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      Three Georgia residents sentenced for bribery scheme

      Friday morning, the Department of Justice released information about the sentencing of three Georgia residents for their roles in a bribery scheme.

      A former employee at the Marine Corps Logistics Base Albany (MCLB-Albany) and two local businessmen were sentenced today for their roles in a bribery scheme related to the award of contracts for machine products that resulted in approximately $907,000 in fraudulent overcharges to the U.S. Marines, announced Acting Assistant Attorney General Mythili Raman of the Justice Department TMs Criminal Division and U.S. Attorney Michael J. Moore of the Middle District of Georgia.

      Michelle Rodriguez, 32; Thomas J. Cole, 43; and Fredrick W. Simon, 55, all of Albany, Ga., were sentenced today by U.S. District Judge W. Louis Sands in the Middle District of Georgia. Rodriguez was sentenced to 70 months in prison and ordered to pay $161,000 in restitution; Cole was sentenced to 46 months in prison and ordered to pay $209,000 in restitution; and Simon was sentenced to 32 months in prison and ordered to pay $74,500 in restitution. Each is also subject to a $907,000 forfeiture order and three years of supervised release.

      During her guilty plea in February 2013, Rodriguez, a supply technician in the Maintenance Center Albany (MCA), admitted to participating in a scheme to award contracts for machine products to Company A and Company B, companies operated by Cole and Simon. Cole and Simon pleaded guilty to bribery charges related to the same scheme in January 2013 and cooperated with the government TMs criminal investigation. The MCA is responsible for rebuilding and repairing ground combat and combat support equipment, much of which has been utilized in military missions in Afghanistan and Iraq, as well as other parts of the world. To accomplish the scheme, Rodriguez would transmit bid solicitations to Simon via facsimile or email, and then usually follow that communication with a text message specifying how much Company A should bid. Simon, on Company A TMs behalf, and with Cole TMs knowledge, bid the amount specified by Rodriguez on each order, which was normally in excess of fair market value. Rodriguez was then paid $75 in cash for each order awarded to Simon and Cole during the previous week. According to court records, during the relevant period Rodriguez awarded Cole and Simon TMs companies nearly 1,300 machine product orders, all of which were in exchange for bribes paid to Rodriguez.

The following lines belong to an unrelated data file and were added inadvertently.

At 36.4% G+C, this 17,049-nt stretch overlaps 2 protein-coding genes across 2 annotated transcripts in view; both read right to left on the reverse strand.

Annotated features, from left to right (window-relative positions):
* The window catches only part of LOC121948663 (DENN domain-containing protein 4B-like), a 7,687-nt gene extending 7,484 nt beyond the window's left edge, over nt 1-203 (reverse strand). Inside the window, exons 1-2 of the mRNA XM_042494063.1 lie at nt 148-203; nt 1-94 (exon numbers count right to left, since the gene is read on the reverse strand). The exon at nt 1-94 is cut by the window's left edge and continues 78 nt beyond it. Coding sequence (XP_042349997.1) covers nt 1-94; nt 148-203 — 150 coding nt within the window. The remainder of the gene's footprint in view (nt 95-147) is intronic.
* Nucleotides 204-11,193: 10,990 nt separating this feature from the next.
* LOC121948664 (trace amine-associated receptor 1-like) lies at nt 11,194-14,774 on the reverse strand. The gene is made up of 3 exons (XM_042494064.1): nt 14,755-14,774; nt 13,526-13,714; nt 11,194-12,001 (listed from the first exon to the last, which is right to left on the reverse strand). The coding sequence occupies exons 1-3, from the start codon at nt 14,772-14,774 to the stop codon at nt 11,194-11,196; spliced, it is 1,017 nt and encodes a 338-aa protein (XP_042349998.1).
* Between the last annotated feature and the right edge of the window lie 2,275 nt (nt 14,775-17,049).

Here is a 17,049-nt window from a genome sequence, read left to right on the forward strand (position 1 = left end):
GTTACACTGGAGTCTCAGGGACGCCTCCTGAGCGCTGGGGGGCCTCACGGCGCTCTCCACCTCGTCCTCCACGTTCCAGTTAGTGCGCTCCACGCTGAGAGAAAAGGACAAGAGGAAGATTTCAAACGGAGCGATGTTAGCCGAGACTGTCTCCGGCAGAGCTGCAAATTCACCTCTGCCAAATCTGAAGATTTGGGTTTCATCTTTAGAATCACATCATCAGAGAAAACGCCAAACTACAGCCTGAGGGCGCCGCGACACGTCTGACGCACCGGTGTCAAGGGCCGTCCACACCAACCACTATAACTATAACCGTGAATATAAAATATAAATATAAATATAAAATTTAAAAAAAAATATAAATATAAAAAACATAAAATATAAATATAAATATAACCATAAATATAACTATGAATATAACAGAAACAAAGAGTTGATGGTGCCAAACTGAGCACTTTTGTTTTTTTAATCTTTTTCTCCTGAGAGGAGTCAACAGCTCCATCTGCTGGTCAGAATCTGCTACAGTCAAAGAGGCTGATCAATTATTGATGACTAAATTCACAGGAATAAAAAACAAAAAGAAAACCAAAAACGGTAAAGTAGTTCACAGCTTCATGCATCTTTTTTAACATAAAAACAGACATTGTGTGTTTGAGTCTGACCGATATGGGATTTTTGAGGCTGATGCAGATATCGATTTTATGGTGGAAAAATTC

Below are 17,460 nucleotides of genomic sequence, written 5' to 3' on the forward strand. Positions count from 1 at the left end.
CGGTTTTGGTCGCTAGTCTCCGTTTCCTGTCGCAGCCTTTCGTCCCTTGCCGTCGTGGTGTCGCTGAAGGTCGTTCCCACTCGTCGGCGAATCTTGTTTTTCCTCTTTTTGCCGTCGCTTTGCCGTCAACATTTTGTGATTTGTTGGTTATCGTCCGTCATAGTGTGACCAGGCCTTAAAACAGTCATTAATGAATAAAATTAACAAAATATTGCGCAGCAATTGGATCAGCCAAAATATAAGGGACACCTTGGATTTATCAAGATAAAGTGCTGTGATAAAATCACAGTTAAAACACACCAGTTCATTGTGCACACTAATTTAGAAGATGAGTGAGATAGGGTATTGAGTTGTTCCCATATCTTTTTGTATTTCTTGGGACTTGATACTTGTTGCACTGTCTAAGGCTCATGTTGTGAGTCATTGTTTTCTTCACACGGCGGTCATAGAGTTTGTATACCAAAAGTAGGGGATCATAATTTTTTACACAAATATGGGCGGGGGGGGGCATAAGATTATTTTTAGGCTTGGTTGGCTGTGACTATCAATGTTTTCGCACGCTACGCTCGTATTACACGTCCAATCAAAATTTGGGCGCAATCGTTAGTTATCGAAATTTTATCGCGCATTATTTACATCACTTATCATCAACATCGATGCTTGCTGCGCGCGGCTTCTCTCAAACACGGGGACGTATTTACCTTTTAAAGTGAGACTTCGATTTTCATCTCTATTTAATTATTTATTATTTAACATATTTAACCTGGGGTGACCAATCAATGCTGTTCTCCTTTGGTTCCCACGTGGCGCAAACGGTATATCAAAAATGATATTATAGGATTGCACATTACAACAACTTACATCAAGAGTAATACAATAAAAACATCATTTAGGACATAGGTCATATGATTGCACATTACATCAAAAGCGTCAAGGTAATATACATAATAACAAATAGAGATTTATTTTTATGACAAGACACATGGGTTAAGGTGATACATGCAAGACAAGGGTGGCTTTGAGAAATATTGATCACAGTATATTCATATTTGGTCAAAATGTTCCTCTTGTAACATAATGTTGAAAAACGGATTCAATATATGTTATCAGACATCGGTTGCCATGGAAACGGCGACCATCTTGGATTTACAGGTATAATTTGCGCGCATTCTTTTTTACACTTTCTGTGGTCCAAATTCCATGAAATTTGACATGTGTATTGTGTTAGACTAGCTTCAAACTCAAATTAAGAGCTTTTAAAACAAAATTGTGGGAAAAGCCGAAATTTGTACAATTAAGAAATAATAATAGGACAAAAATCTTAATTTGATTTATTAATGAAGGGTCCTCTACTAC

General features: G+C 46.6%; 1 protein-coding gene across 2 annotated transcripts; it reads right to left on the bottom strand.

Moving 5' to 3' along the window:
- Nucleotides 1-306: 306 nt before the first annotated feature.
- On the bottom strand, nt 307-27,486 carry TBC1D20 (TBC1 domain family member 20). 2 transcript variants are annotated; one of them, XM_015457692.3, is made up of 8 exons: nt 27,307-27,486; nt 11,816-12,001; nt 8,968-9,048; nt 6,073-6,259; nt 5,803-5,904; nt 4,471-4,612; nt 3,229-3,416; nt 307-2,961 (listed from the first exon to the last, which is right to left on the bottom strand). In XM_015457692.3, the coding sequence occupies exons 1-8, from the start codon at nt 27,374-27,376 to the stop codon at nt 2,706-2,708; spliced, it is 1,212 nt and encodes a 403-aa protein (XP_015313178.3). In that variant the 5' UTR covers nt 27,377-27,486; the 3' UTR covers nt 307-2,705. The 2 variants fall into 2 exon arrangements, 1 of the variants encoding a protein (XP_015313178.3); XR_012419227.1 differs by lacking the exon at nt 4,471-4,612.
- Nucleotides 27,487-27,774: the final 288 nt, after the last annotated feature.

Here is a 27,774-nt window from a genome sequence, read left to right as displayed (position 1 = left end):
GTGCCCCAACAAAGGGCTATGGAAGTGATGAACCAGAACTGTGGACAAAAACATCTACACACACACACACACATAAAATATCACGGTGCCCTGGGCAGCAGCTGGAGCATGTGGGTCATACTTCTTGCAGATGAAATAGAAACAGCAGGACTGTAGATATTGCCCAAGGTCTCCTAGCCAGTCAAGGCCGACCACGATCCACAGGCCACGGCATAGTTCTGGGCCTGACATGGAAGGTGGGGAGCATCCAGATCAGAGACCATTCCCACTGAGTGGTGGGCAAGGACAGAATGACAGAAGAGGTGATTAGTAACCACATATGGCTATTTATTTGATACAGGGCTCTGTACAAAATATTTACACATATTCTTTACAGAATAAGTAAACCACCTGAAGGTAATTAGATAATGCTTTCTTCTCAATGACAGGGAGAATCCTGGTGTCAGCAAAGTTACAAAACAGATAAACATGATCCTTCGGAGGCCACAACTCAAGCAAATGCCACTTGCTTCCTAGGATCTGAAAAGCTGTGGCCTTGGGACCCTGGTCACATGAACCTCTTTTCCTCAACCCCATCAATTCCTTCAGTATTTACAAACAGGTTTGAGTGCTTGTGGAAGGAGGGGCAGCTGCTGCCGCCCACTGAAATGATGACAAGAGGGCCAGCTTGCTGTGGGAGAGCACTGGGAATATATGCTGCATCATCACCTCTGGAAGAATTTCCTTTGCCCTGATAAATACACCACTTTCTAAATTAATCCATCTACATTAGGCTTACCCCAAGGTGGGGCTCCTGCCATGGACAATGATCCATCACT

Rodriguez further admitted that in 2011, she began routing some orders through a second company, Company B, owned by Cole, because the volume of orders MCA placed with the first company was so high. Company A, however, continued to perform the required services. Court records state that Rodriguez received approximately $161,000 in bribes during the nearly two-year scheme, while Cole and Simon personally received $209,000 and $74,500, respectively. Court records also indicate that the total loss to the U.S. Marines from overcharges associated with the machine product orders placed during the scheme was approximately $907,000.

      The case was investigated by the Naval Criminal Investigative Service, with assistance from the Dougherty County District Attorney TMs Office Economic Crime Unit and the Defense Criminal Investigative Service. The case was prosecuted by Trial Attorneys Richard B. Evans and J.P. Cooney of the Criminal Division TMs Public Integrity Section and Assistant U.S. Attorney K. Alan Dasher of the Middle District of Georgia.

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